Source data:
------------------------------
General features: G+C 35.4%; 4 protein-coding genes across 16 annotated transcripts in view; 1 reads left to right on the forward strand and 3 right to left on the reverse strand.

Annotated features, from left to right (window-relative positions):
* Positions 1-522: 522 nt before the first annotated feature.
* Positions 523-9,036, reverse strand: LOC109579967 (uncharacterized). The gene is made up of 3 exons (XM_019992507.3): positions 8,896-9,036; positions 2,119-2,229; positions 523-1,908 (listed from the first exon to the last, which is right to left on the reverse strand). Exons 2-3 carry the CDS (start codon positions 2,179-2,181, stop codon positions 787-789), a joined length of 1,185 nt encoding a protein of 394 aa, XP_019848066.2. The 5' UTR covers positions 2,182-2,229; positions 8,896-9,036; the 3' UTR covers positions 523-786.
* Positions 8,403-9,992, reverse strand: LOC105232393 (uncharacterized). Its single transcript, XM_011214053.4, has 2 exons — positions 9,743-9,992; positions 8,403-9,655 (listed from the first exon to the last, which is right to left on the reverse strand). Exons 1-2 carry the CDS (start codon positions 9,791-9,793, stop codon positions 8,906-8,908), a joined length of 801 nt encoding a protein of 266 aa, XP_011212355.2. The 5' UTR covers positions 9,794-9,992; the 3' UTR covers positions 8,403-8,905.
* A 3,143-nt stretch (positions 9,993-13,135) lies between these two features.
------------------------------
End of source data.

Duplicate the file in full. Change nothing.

General features: G+C 35.4%; 4 protein-coding genes across 16 annotated transcripts in view; 1 reads left to right on the forward strand and 3 right to left on the reverse strand.

Annotated features, from left to right (window-relative positions):
* Positions 1-522: 522 nt before the first annotated feature.
* Positions 523-9,036, reverse strand: LOC109579967 (uncharacterized). The gene is made up of 3 exons (XM_019992507.3): positions 8,896-9,036; positions 2,119-2,229; positions 523-1,908 (listed from the first exon to the last, which is right to left on the reverse strand). Exons 2-3 carry the CDS (start codon positions 2,179-2,181, stop codon positions 787-789), a joined length of 1,185 nt encoding a protein of 394 aa, XP_019848066.2. The 5' UTR covers positions 2,182-2,229; positions 8,896-9,036; the 3' UTR covers positions 523-786.
* Positions 8,403-9,992, reverse strand: LOC105232393 (uncharacterized). Its single transcript, XM_011214053.4, has 2 exons — positions 9,743-9,992; positions 8,403-9,655 (listed from the first exon to the last, which is right to left on the reverse strand). Exons 1-2 carry the CDS (start codon positions 9,791-9,793, stop codon positions 8,906-8,908), a joined length of 801 nt encoding a protein of 266 aa, XP_011212355.2. The 5' UTR covers positions 9,794-9,992; the 3' UTR covers positions 8,403-8,905.
* A 3,143-nt stretch (positions 9,993-13,135) lies between these two features.